Taylor's Administration Launches Public Relations Blitz

By Siahyonkron Nyanseor

The Perspective

Posted: April 6, 1998

With public opinion on its political conduct and performance stack up against the regime since it assumed the reins of power six months ago, the Taylor administration in the past two months, it appears, has embarked upon a well-conceived and orchestrated public relations strategy to not only repair, but to also improve its image amongst the populace at home and the international community abroad.

This strategy has taken on two dimensions. 1) the regime has initiated a policy of dialogue with Liberians at home and abroad with a view of engaging Liberians in an exchange and gauging their thinking and perception of the government and the direction of the country; 2) the regime has launched a calculated media -public relations campaign with various print media - international newspapers and magazines, with a view of projecting a positive image of the government.

There are reports for example, that the embassies abroad, specifically, in the United States and Great Britain, have been given an added responsibility of closely monitoring the U. S. and international media and its coverage of the administration and ensuring that misperceptions were corrected and a positive image conveyed. This paper has also learned that President Taylor's lawyer, Lester Human, has reportedly been asked to work with a media consultant and public relations firm to develop a U. S. public relations strategy.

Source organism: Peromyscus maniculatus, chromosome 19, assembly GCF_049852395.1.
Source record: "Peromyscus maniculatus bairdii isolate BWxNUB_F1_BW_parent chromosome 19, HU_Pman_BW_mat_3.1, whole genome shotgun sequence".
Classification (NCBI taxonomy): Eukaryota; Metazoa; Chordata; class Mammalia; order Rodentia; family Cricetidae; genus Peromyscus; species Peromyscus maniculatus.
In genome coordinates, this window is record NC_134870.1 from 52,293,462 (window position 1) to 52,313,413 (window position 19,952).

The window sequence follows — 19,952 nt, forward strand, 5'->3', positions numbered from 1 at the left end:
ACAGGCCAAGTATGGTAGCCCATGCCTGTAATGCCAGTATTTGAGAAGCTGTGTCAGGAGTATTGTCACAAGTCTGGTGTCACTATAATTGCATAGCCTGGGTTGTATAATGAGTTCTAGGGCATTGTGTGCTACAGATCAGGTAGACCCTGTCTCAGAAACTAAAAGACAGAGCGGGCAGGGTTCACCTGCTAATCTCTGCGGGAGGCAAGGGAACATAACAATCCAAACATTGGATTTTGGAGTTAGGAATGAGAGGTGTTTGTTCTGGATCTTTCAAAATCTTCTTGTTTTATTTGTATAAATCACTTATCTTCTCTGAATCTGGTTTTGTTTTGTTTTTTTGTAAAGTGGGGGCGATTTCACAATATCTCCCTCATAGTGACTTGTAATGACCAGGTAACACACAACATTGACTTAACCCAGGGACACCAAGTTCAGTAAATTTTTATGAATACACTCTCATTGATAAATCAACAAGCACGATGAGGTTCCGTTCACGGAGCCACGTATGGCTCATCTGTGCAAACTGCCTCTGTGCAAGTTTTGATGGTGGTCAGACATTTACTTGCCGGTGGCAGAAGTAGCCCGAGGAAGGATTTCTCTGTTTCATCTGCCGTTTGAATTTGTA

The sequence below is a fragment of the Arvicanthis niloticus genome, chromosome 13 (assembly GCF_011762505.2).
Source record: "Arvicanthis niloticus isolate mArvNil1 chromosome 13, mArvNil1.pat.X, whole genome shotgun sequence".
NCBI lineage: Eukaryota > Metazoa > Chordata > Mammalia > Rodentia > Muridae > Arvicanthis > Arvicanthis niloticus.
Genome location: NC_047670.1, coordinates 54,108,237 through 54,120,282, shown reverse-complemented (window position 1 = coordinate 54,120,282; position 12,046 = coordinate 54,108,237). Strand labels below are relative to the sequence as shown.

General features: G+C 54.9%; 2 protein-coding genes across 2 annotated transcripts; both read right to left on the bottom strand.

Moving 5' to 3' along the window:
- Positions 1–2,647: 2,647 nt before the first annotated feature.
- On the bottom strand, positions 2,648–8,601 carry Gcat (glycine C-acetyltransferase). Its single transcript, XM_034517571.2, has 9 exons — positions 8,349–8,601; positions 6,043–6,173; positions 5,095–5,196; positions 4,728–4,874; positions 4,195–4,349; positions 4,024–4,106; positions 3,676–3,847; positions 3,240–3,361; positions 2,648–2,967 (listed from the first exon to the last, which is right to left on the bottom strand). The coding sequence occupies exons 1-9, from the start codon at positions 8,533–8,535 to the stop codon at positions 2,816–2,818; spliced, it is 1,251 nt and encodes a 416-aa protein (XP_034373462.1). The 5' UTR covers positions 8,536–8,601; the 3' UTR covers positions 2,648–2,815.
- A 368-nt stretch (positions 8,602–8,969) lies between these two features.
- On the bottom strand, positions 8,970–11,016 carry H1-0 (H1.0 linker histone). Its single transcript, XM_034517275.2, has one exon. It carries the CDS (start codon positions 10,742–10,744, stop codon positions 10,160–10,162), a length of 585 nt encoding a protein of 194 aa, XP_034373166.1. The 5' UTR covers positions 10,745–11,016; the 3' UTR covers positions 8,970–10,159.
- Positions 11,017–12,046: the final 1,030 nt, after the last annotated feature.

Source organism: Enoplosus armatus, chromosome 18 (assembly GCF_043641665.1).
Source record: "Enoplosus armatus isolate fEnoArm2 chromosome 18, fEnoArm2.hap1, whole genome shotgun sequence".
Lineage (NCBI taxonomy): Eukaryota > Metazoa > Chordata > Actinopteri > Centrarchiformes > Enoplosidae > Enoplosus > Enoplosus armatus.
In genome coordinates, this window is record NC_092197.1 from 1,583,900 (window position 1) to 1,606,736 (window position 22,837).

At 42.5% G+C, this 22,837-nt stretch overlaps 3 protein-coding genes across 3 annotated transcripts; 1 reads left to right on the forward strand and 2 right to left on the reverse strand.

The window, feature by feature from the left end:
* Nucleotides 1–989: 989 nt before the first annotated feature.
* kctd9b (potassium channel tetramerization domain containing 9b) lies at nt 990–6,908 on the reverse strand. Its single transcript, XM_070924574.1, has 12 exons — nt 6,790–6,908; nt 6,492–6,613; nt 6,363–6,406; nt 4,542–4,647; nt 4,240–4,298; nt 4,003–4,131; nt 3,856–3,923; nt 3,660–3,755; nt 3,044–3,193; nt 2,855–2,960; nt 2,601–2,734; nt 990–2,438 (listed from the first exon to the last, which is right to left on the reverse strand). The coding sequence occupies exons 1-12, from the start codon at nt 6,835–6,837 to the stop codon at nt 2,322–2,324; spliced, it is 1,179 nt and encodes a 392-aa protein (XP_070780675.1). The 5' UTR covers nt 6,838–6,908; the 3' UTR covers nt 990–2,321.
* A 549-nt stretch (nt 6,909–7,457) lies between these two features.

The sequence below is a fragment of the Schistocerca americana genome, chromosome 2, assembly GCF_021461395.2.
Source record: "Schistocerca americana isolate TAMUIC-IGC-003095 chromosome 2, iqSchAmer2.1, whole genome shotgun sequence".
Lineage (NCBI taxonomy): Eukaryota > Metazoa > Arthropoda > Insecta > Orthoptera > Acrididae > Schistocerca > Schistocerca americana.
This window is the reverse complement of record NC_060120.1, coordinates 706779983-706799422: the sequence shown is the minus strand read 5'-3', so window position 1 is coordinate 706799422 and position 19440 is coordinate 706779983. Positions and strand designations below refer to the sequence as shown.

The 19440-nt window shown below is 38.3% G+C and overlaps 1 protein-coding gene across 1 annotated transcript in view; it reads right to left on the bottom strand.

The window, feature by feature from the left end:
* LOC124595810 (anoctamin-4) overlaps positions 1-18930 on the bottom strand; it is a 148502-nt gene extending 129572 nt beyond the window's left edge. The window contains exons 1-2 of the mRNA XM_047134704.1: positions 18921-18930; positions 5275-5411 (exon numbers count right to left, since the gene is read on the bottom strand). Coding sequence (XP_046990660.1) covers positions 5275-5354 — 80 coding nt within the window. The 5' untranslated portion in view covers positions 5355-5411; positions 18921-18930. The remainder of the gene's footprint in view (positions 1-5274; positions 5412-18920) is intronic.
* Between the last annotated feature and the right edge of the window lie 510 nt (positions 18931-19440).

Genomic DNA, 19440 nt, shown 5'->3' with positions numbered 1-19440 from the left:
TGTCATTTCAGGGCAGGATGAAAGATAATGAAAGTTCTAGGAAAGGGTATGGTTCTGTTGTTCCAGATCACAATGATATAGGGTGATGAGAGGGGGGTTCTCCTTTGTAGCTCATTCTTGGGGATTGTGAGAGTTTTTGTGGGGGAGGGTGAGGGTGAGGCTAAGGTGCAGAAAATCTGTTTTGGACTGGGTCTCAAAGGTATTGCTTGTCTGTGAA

In the U. S., President Taylor's outreach efforts have taken several forms. Significantly, several high-level government officials have been dispatched to confer with influential members of Congress and the Clinton administration, engage in dialogue with Liberian-American groups and the Liberian communities across the United States. It can be recalled that this magazine reported in its Oct/Dec. 1997 issue about a surreptitious trade conference held in Atlanta, which was addressed by Sen. Charles Brumskine, President Pro-Tempore of the Liberian senate.

Considered as one of the most vibrant Liberian communities in the U. S., the Liberian Community Association of Metropolitan Atlanta was again put at center stage when one of Taylor's principal advisers and director of the cabinet, Mr. Blamoh Nelson, stopped by and engaged Liberians in a dialogue.

In sharp contrast to the condescending and flamboyant nature of Sen. Brumskine, Mr. Nelson engaged the community with humility and respect. In an atmosphere characterized by candor and civility, Mr. Nelson not only articulated government policies and programs, but also listened to the burning concerns of Liberians.

Director Nelson, who was visiting his family in Atlanta after attending a confab on maritime affairs, in self-deprecating humour and style,defined his role as chief clerk of the president. On a more serious note, he said his responsibility includes: handling administrative disputes, resolving conflict between ministries and cabinet officers, monitoring performance of government, just to name a few. Among other things, Mr. Nelson said he is the president's point man on good governance.

Referring to the leadership change in Liberia as generational and historic, Nelson said Liberians have for the first time had the opportunity to effect the kind of changes they wanted, and take charge in shaping the destiny of their country.